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Toronto Strikers Back on the Job

July 13, 2002|From Associated Press

TORONTO — Garbage collectors ordered back to work under emergency legislation began removing heaps of trash Friday in an effort to clean up Canada's largest city before Pope John Paul II arrives this month.

To end the largest strike by municipal workers in Canadian history, the government Thursday approved a bill to settle stalled negotiations between the city of 2.5 million people and its employees.

The strike began June 26, leaving uncollected garbage--in some areas piled more than 6 feet high and stretching the length of a city block--to rot and stink in hot summer weather. It also closed swimming pools and day-care centers while reducing public health inspections.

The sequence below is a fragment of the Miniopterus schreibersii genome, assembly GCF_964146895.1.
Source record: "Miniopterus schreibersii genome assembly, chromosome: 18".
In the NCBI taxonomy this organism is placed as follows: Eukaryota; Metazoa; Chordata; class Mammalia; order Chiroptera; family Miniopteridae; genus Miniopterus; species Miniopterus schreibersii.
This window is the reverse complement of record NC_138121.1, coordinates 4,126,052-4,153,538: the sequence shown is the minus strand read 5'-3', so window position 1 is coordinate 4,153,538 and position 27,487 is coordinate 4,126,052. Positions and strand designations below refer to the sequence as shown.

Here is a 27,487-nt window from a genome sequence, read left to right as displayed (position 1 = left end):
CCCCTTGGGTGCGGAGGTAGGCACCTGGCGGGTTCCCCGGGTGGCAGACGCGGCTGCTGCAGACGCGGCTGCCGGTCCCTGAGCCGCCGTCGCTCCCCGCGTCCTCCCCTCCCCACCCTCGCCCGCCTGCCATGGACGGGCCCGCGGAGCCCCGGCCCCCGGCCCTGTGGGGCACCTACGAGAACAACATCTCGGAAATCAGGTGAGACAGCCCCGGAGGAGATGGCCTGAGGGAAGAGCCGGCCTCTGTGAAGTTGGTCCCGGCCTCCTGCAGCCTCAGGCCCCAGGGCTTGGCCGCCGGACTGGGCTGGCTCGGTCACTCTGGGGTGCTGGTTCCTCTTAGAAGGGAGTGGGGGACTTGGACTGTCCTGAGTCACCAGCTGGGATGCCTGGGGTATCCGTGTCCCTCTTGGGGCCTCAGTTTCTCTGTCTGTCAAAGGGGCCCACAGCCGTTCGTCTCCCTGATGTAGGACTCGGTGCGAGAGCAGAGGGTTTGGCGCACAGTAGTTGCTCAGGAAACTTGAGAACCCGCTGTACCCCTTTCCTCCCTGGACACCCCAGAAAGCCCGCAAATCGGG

In announcing the legislation that forces the workers back to work while the labor dispute goes to binding arbitration, Ontario Premier Ernie Eves cited the threat of a public health hazard.

Local politicians also worried that Toronto's image would suffer if the mess remained on the streets when the pope arrives for a week of World Youth Day activities that begin July 22.

Workers wanted guarantees of job security if the city contracted out their work to private companies. Mayor Mel Lastman repeatedly rejected their demands.

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